The CPI is based on prices of food, clothing, shelter, and fuels, transportation fares, charges for doctors' and dentists' services, drugs, and the other goods and services that people buy for day-to-day living. Each month, prices are collected in 75 urban areas across the country from about 6,000 housing units and approximately 22,000 retail establishments—department stores, supermarkets, hospitals, filling stations, and other types of stores and service establishments. All taxes directly associated with the purchase and use of items are included in the index.
The index measures price changes from a designated reference date; for most of the CPI-U the reference base is 1982-84 equals 100. An increase of 7 percent from the reference base, for example, is shown as 107.000. Alternatively, that relationship can also be expressed as the price of a base period market basket of goods and services rising from $100 to $107. For further details see the CPI home page on the internet at www.bls.gov/cpi and the CPI section of the BLS Handbook of Methods available on the internet at www.bls.gov/opub/hom/cpi/.
In calculating the index, price changes for the various items in each location are averaged together with weights that represent their importance in the spending of the appropriate population group. Local data are then combined to obtain a U.S. city average. Because the sample size of a local area is smaller, the local area index is subject to substantially more sampling and other measurement error than the national index. In addition, local indexes are not adjusted for seasonal influences. As a result, local area indexes show greater volatility than the national index, although their long-term trends are quite similar. NOTE: Area indexes do not measure differences in the level of prices between cities; they only measure the average change in prices for each area since the base period.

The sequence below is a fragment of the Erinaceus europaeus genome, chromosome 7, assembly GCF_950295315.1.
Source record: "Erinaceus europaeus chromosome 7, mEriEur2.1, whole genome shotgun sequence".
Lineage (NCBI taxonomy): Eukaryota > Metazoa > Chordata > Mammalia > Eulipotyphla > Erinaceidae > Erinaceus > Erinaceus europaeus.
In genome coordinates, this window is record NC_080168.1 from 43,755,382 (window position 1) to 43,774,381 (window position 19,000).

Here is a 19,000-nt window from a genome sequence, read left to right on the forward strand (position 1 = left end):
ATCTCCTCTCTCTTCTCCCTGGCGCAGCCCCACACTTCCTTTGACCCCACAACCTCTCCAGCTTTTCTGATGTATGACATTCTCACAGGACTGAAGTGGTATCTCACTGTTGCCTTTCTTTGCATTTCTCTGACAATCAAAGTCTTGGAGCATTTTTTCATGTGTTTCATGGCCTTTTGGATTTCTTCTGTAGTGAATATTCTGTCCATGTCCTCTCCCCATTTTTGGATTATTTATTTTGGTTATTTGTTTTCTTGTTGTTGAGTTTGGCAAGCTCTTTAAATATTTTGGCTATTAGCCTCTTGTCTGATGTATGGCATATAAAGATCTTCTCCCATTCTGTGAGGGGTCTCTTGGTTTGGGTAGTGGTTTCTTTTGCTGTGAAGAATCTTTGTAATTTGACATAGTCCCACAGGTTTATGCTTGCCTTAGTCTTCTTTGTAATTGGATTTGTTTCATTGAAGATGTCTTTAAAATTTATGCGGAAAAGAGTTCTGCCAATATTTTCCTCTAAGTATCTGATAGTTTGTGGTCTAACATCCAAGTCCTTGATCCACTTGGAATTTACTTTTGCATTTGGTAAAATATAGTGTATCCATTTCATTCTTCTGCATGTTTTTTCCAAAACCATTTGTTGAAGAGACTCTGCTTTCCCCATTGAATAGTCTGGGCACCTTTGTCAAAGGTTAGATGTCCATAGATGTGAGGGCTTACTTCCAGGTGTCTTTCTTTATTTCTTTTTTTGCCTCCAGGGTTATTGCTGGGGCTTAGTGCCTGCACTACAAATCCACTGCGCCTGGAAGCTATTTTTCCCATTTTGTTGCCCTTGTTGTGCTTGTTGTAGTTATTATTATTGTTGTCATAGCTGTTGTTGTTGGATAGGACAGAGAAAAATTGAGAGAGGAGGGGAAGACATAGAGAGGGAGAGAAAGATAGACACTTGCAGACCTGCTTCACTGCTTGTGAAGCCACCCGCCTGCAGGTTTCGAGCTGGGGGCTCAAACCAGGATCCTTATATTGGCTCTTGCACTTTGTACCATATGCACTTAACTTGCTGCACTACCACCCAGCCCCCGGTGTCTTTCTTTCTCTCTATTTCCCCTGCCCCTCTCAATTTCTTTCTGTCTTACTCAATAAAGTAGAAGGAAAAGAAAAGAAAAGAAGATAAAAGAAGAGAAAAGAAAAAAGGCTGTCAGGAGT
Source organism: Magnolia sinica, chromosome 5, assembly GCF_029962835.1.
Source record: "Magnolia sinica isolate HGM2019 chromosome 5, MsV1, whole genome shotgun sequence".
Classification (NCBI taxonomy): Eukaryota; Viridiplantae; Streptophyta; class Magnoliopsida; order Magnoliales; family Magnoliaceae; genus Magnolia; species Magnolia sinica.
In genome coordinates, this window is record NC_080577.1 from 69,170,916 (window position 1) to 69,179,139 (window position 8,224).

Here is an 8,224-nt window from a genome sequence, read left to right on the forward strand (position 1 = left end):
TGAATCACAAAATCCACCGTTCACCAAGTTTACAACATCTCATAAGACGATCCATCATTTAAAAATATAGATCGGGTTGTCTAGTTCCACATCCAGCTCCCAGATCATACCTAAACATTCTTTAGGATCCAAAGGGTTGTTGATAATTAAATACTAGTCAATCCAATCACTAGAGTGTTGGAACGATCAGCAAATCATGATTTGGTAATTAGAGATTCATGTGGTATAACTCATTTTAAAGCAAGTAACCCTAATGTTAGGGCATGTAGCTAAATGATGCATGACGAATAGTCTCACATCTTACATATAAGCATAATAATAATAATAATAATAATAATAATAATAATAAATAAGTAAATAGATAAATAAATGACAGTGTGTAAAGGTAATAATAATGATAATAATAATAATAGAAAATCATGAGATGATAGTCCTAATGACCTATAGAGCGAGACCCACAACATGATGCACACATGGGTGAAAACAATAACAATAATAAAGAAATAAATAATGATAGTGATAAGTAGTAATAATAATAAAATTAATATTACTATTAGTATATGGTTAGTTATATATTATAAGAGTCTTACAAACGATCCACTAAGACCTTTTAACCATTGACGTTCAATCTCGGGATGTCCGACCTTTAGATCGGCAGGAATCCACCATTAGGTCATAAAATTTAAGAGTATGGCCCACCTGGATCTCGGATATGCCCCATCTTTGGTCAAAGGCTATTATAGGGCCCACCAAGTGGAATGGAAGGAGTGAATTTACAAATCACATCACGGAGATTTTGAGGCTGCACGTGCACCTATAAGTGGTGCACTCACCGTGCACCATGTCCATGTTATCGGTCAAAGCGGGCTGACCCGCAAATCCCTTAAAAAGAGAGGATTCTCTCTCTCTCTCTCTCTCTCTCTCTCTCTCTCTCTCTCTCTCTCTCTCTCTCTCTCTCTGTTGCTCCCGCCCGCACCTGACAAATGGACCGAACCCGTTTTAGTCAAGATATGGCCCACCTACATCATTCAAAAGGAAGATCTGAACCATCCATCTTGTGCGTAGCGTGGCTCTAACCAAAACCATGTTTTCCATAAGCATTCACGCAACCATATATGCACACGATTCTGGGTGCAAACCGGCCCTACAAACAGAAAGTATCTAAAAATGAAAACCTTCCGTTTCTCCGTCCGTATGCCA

The Midwest region is comprised of Illinois, Indiana, Iowa, Kansas, Michigan, Minnesota, Missouri, Nebraska, North Dakota, Ohio, South Dakota, and Wisconsin.
Information in this release will be made available to individuals with sensory impairments upon request. Voice phone: (202) 691-5200; Telecommunications Relay Service: 7-1-1.
|Expenditure category||Indexes||Percent change from|
All items (December 1977 = 100)
Food and beverages
Food at home
Cereals and bakery products
Meats, poultry, fish, and eggs
Dairy and related products
Fruits and vegetables
Nonalcoholic beverages and beverage materials
Other food at home
Food away from home
Rent of primary residence(1)
Fuels and utilities
Utility (piped) gas service(1)
Household furnishings and operations
New and used motor vehicles(3)
Used cars and trucks
Gasoline (all types)
Gasoline, unleaded regular(4)
Gasoline, unleaded premium(4)
Medical care commodities
Medical care services
Education and communication(3)
Tuition, other school fees, and child care(6)
Other goods and services
Commodity and service group
Commodities less food and beverages
Nondurables less food and beverages
Special aggregate indexes
All items less shelter
All items less medical care
Commodities less food
Nondurables less food
Services less rent of shelter(2)
Services less medical care services
All items less energy
All items less food and energy
(1) This index series was calculated using a Laspeyres estimator. All other item stratum index series were calculated using a geometric means estimator.
Note: Index applies to a month as a whole, not to any specific date.
Last Modified Date: Tuesday, February 14, 2023